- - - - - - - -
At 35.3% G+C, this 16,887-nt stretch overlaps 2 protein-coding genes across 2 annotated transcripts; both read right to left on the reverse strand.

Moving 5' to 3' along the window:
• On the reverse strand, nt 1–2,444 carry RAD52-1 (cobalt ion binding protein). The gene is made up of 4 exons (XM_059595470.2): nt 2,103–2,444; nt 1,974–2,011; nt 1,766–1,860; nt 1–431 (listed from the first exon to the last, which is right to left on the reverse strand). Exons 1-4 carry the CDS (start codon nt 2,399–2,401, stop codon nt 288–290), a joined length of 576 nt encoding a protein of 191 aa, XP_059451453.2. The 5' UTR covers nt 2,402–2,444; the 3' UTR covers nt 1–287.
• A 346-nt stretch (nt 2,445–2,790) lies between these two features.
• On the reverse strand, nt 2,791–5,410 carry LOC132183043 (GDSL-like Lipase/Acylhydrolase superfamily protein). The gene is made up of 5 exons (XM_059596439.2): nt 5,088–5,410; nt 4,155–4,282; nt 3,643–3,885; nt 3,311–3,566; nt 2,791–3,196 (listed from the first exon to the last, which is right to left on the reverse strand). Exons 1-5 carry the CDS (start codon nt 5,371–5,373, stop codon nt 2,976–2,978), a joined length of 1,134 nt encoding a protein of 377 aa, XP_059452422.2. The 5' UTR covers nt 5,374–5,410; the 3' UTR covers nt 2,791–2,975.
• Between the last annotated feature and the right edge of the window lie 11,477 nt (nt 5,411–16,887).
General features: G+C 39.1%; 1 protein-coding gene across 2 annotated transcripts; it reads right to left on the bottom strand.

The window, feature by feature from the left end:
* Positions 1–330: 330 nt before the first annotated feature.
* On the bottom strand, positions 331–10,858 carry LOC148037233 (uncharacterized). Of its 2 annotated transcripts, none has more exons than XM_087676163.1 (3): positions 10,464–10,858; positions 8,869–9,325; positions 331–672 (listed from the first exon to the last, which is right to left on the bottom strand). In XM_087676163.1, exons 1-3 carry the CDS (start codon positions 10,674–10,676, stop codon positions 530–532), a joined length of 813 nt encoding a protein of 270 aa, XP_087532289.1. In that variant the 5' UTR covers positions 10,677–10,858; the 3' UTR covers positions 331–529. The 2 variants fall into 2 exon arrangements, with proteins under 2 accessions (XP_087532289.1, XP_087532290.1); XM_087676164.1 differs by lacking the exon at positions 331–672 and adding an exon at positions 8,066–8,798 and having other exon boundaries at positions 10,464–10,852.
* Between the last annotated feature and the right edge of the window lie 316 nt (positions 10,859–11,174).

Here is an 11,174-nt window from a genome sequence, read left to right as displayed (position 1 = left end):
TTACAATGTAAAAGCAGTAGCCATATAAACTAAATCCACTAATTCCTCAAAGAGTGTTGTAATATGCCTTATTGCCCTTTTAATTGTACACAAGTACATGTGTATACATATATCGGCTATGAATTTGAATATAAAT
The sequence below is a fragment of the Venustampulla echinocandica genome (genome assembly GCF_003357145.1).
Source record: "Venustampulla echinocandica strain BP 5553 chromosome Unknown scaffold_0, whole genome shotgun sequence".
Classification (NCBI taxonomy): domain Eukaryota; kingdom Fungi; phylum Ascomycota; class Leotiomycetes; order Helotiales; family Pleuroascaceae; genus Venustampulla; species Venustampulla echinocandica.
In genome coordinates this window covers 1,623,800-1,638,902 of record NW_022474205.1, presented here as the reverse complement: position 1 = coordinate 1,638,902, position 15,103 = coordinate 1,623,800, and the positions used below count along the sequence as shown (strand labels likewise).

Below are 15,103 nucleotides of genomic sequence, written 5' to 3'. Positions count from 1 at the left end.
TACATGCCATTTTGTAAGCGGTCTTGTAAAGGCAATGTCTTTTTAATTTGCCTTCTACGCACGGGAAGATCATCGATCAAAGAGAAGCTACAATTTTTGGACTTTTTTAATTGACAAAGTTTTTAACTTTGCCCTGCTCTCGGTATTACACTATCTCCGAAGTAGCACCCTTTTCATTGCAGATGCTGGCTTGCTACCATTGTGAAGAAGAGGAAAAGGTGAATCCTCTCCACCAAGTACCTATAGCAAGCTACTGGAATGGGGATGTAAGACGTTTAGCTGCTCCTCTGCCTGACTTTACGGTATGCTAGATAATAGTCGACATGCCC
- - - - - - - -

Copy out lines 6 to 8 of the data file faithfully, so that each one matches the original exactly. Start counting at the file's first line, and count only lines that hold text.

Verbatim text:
• Between the last annotated feature and the right edge of the window lie 11,477 nt (nt 5,411–16,887).
General features: G+C 39.1%; 1 protein-coding gene across 2 annotated transcripts; it reads right to left on the bottom strand.

The window, feature by feature from the left end: